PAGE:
Document Type

Article

Publication Date

7-2022

Publication Title

Toxicon

Abstract

Introduction: In view of the wide range of presentations and patient needs, it is becoming increasingly recognized that the treatment of spasticity, including the assessment of treatment goals, needs to be individualized. This prospective study assessed the longitudinal attainment of patient-centered, function-related goal attainment scale (GAS) T-scores after repeated AobotulinumtoxinA (abo-A) injections for 30 months (10 cycles) in the US. Methods: Eligible patients aged 2-17 with PLLS were recruited from investigators’ clinical practices. Prescription decisions were made independent of study enrollment. GAS T-scores were assessed for each injection cycle and goals could be re-defined at each injection visit; scores of 50 reflect goal achievement. Adverse events (AEs) were reported. Results: Of 210 patients in the effectiveness population, 77.6% (n¼163) were previously treated with a botulinum neurotoxin. Available Gross Motor Function Classification System (GMFCS) levels showed that 31.3% (n¼61/ 195) of patients were non-ambulatory (GMFCS Level IV/V). Mean cumulated GAS T-score was 51.1 (SD±9.3). Overall, 75.2% of patients achieved their primary goals. Across all cycles, the mean number of muscles injected ranged from 5.5 (±2.9) to 7.0 (±3.7); the mean number of injection sites ranged from 8.1 (±2.7) to 9.9 (±5.7), with gastrocnemius muscle injections being most common (85.7%). Injection guidance techniques were used in >70% of patients in Cycles 1‒6; electrical stimulation was most frequently used (>50%). In the safety population (n¼102/242 [42.1%]), 392 treatment- emergent AEs, which were generally mild to moderate, were reported. A total of 35 AEs (n¼15/242 patients [6.2%]) were deemed treatment related. Conclusions: Overall, goals were achieved as or better than expected in the majority of patients. Abo-A was well tolerated, with a low incidence of treatment-related AEs. These results confirm that abo-A is an effective treatment option, with a positive risk-benefit profile for PLLS.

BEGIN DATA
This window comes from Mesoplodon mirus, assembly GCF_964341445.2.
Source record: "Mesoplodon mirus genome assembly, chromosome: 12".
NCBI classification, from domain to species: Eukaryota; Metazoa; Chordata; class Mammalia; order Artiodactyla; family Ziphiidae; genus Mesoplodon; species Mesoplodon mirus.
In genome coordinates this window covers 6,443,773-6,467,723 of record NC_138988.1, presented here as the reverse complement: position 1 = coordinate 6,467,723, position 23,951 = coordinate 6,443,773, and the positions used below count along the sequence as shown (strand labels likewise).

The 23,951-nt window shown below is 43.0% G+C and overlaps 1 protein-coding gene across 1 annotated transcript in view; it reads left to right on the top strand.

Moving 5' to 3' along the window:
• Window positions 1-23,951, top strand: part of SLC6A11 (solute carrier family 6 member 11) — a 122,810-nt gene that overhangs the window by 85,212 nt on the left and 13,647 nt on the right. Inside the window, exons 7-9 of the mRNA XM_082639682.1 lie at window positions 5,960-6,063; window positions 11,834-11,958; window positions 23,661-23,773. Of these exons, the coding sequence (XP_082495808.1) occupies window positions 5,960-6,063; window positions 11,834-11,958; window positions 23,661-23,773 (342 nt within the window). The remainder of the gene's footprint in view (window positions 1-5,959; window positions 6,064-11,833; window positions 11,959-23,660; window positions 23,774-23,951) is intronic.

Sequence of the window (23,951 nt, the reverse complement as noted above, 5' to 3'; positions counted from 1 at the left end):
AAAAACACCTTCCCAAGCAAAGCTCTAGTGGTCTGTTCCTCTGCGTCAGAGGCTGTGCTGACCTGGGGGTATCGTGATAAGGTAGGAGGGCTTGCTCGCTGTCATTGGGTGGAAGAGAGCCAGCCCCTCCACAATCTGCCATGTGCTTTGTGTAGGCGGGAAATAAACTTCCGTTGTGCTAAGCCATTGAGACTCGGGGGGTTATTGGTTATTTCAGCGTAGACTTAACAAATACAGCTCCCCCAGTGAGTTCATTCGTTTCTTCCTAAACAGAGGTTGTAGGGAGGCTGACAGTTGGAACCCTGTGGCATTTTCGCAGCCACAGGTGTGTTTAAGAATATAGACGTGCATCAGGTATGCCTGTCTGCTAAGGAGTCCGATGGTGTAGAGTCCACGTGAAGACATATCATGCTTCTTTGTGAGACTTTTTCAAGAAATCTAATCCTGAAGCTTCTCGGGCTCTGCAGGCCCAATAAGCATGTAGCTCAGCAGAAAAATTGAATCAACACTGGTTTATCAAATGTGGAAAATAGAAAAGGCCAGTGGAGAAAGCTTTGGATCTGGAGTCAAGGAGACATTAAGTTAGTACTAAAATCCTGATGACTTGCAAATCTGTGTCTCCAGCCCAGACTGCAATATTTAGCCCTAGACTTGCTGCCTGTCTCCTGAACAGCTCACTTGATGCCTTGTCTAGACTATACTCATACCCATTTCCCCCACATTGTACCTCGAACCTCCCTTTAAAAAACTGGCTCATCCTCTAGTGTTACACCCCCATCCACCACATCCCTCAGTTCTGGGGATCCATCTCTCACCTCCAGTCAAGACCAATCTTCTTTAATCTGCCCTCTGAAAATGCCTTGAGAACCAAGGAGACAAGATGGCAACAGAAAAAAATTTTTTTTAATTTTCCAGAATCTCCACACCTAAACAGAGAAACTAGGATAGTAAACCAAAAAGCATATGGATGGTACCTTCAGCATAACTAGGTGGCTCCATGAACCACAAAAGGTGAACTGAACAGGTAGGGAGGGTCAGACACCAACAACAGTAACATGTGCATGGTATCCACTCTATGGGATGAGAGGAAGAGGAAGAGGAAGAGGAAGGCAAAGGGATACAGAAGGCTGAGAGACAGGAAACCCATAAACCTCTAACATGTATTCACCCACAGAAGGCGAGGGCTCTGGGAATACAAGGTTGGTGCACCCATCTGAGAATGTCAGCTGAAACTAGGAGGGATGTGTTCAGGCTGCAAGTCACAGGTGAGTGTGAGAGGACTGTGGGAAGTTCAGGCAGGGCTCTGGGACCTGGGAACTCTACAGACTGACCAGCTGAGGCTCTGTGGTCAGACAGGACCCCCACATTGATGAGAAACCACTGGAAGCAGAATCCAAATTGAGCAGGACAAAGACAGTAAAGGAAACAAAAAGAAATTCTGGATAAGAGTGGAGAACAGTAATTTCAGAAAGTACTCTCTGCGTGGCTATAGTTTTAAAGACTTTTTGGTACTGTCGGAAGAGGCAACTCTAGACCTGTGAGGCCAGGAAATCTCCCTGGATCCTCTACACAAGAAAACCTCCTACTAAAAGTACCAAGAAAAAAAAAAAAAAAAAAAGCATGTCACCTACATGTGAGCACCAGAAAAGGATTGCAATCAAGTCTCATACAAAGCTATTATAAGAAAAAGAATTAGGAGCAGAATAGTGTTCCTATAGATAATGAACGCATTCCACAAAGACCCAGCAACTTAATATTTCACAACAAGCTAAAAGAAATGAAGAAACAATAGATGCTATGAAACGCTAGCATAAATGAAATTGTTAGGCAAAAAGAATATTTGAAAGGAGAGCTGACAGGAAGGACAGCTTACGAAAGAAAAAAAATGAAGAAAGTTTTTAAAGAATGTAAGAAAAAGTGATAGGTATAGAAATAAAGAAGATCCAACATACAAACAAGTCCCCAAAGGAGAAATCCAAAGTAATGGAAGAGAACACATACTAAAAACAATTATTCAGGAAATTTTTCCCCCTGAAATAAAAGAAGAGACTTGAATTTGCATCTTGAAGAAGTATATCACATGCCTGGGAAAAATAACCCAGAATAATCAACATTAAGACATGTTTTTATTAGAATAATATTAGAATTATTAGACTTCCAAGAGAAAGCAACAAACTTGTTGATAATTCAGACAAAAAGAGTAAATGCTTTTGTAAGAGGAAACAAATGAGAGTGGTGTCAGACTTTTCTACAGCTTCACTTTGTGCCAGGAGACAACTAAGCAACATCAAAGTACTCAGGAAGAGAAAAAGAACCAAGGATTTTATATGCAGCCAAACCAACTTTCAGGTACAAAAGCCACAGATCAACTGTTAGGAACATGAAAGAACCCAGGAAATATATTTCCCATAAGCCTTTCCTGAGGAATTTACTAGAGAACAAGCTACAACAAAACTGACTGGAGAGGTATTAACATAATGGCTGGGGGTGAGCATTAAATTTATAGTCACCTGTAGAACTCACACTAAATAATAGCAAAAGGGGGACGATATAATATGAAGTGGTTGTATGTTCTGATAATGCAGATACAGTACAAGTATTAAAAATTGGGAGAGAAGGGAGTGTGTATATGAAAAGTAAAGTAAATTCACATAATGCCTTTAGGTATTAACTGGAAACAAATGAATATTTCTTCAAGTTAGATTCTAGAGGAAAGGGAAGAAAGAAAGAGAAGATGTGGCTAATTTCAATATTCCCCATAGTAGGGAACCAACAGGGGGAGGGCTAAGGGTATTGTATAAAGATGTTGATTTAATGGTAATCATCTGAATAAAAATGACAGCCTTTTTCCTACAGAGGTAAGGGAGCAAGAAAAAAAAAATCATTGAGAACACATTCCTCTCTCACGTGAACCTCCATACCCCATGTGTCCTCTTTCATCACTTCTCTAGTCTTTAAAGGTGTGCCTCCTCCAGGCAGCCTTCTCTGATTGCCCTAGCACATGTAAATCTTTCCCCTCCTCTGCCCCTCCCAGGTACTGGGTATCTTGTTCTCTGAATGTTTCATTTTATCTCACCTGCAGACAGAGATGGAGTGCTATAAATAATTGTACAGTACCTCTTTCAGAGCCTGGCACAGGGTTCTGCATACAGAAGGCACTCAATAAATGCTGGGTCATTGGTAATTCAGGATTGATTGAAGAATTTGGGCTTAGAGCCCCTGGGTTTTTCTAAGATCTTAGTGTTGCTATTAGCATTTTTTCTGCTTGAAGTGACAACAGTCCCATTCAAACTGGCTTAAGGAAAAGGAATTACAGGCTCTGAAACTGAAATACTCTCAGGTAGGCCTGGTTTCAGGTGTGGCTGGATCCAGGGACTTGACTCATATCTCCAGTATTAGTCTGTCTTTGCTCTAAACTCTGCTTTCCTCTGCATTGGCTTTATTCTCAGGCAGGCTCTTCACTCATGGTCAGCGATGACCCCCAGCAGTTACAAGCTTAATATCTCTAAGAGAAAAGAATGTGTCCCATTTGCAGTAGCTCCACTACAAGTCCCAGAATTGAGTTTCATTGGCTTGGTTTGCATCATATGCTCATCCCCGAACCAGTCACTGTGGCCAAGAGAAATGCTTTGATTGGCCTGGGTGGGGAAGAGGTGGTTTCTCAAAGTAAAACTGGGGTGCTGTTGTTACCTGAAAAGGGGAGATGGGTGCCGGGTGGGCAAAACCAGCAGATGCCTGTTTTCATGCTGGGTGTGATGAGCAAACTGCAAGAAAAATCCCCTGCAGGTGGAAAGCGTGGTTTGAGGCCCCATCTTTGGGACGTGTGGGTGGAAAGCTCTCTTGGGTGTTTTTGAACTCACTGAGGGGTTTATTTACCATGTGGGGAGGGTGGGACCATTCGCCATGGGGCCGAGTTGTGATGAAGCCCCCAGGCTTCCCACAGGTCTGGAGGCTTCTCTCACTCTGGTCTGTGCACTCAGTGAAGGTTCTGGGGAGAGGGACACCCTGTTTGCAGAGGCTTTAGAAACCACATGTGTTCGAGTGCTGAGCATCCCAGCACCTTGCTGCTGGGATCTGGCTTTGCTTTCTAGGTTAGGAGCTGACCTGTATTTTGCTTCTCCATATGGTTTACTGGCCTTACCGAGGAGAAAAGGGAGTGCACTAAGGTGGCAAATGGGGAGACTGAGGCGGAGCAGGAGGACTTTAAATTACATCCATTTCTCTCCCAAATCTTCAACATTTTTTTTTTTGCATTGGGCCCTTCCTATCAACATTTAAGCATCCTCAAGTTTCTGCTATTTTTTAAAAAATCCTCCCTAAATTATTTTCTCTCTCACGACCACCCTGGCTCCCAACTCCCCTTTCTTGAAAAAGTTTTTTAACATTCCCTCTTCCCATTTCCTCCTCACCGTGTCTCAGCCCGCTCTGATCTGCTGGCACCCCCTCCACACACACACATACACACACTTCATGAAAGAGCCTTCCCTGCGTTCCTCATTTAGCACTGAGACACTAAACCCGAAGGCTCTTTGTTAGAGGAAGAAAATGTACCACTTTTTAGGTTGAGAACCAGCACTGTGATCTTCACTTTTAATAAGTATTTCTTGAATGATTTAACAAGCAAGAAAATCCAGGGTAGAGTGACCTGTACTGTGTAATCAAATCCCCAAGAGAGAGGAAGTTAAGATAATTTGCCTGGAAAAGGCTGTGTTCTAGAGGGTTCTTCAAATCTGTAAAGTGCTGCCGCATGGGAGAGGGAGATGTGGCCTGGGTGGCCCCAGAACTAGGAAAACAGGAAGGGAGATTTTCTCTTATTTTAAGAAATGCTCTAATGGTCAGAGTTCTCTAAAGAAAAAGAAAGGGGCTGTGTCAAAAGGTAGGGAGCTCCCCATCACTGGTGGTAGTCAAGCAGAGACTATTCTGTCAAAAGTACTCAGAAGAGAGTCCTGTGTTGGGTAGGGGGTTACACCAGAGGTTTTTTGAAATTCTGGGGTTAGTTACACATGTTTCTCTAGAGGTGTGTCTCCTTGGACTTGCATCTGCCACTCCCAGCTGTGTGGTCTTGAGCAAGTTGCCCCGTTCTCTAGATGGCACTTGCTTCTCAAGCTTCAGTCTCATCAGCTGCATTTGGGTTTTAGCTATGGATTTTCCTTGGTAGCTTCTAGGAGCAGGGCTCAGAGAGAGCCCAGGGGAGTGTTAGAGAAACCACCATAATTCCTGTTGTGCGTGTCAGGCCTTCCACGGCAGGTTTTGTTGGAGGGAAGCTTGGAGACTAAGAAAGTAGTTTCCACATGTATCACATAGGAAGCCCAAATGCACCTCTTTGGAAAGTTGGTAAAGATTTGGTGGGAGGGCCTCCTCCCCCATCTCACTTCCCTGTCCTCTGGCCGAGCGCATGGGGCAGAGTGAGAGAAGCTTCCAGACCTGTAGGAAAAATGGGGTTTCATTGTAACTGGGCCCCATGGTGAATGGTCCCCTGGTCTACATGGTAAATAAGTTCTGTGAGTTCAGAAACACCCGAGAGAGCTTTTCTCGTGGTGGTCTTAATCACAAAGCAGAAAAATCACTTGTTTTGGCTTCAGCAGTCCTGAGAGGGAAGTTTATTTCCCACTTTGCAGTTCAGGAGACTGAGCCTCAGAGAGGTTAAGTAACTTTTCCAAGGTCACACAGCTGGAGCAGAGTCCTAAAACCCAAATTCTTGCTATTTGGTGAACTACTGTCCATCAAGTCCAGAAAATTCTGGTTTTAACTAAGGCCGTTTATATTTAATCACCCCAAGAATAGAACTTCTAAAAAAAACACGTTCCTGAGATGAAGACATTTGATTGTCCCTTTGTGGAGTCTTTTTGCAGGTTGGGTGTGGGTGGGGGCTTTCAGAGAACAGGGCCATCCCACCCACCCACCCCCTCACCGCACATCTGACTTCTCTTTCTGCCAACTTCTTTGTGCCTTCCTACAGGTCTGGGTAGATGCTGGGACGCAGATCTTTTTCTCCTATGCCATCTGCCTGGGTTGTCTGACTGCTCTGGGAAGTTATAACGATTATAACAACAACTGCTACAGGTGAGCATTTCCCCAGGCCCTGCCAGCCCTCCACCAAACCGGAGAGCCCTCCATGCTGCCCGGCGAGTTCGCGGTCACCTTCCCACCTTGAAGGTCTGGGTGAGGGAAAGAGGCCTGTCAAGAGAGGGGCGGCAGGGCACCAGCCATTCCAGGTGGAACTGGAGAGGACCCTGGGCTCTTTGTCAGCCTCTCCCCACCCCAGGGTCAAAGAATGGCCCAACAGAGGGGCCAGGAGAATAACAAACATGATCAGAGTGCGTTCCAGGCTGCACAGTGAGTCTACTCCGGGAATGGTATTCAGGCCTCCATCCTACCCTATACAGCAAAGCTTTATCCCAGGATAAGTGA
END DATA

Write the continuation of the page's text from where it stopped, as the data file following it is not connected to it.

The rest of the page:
Volume

214

Issue

Suppl 1

First Page

22

Last Page

23

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